JOURNAL ARTICLE
REVIEW

Hypereosinophilic syndrome: an update

H Jeffrey Wilkins, Martin M Crane, Kelly Copeland, William V Williams
American Journal of Hematology 2005, 80 (2): 148-57
16184589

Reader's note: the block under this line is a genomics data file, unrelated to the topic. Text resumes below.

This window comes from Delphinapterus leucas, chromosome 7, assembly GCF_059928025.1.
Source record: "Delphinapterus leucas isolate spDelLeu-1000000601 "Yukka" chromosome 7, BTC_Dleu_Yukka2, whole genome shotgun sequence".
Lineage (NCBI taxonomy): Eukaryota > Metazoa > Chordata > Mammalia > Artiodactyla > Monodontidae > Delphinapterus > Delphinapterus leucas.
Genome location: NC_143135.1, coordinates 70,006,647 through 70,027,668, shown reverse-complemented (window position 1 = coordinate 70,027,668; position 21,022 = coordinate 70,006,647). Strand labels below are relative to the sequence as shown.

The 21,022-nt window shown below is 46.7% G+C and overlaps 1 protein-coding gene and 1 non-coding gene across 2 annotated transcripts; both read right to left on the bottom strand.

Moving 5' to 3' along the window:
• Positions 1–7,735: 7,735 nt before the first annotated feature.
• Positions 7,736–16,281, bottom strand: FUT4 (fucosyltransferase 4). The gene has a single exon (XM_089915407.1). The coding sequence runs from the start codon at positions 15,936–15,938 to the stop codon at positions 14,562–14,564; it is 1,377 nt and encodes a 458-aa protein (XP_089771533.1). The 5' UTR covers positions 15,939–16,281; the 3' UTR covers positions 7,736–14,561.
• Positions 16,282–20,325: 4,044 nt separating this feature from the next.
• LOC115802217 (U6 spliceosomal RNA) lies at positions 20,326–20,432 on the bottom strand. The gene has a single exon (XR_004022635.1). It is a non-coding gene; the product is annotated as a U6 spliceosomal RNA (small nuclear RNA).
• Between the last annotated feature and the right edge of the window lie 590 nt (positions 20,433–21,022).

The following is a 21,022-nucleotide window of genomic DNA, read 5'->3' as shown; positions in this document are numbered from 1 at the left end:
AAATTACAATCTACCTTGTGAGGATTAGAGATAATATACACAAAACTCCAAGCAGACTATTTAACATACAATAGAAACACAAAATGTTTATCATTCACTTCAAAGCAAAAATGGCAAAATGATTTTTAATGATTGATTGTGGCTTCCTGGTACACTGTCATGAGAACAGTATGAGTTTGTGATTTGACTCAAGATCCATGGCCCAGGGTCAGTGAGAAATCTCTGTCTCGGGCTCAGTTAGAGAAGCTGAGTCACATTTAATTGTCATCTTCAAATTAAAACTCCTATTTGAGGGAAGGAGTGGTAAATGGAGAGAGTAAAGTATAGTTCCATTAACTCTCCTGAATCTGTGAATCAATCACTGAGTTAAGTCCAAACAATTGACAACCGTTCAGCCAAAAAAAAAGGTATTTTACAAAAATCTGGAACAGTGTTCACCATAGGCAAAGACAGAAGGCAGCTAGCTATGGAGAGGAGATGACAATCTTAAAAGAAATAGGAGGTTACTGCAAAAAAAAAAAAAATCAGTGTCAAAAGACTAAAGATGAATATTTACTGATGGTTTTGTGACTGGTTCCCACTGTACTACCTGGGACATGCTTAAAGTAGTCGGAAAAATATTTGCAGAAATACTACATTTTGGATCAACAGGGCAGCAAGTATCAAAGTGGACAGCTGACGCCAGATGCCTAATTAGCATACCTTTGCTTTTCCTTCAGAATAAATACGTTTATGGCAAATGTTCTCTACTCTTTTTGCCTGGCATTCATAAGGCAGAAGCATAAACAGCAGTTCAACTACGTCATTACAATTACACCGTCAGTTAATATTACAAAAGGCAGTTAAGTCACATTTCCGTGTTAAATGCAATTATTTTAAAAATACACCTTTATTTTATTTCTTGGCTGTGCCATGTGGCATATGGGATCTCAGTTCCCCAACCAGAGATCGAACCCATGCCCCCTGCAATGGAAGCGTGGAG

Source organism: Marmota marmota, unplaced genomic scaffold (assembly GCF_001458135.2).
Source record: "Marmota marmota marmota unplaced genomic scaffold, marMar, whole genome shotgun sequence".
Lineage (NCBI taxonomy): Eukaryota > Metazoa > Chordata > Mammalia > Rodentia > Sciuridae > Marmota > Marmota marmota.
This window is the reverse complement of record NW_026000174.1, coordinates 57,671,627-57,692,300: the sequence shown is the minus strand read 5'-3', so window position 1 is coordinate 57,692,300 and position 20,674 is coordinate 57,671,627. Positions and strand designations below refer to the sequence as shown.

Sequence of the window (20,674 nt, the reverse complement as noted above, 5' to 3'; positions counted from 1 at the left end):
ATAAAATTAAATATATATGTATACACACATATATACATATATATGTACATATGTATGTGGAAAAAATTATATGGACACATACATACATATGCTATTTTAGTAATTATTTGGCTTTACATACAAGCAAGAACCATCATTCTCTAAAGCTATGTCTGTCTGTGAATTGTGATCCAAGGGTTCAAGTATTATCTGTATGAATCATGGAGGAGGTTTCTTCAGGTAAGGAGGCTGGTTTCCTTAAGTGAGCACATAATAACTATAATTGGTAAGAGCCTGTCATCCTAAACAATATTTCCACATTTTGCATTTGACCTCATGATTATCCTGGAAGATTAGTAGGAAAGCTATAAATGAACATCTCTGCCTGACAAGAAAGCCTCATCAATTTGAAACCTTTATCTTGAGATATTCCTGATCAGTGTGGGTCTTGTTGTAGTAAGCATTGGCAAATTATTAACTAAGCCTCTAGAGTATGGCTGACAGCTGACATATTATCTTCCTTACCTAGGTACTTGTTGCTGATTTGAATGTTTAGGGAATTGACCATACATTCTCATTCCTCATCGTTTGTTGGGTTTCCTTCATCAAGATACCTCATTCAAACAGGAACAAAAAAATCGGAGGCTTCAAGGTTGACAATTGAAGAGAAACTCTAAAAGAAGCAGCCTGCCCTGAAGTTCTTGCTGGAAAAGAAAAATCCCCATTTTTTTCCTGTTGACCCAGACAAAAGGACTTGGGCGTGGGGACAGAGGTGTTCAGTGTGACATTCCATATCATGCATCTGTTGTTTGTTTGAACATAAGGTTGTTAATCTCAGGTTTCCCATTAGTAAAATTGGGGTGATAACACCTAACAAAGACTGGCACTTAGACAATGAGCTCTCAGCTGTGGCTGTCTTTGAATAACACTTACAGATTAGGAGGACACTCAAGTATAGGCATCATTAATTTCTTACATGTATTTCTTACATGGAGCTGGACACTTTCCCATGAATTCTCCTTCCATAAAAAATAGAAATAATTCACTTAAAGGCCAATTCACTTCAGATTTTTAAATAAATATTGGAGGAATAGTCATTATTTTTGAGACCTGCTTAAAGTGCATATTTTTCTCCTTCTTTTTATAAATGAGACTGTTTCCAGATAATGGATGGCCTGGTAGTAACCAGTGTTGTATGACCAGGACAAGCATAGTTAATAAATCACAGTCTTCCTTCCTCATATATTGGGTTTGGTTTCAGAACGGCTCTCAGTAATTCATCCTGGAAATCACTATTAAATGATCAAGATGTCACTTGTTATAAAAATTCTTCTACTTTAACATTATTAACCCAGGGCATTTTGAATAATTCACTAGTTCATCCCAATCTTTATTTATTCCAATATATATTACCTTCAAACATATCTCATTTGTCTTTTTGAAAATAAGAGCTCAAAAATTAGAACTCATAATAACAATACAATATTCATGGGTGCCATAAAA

Hypereosinophilic syndrome (HES) is a rare disorder that is characterized by persistent and marked eosinophilia combined with organ system dysfunction. HES has substantial clinical heterogeneity but can be fatal without treatment, especially in patients who present with a myelodysplastic variant of the disorder. Although the pathophysiology of HES is poorly defined, dysregulation of cytokines (interleukin 5 [IL-5], IL-3, granulocyte-macrophage colony-stimulating factor [GM-CSF]) responsible for the maturation of eosinophils is a primary feature. Of these cytokines, IL-5 appears to have the greatest role in the regulation of eosinophil maturation. There is no Food and Drug Administration-approved treatment for HES as yet; current strategies are designed to lower blood eosinophils and attempt to limit end-organ damage. Historically, corticosteroids and cytotoxic agents have been the mainstays of therapy, with biological response modifiers such as interferon-alpha also effective in some patients. However, despite improvements in survival, available agents have significant limitations in terms of efficacy, tolerability, and long-term toxicity. More recently, new agents directed at specific targets in the pathogenesis of HES have been developed. These include imatinib mesylate, a tyrosine kinase inhibitor, and more recently, mepolizumab, an anti-IL-5 monoclonal antibody. In a small case series of patients, these agents have been shown to produce hematological and clinical responses in patients with HES, although they may be effective in different subsets of patients. These targeted therapies have the potential to improve clinical outcomes and to further the understanding the pathophysiology of this difficult-to-treat condition.

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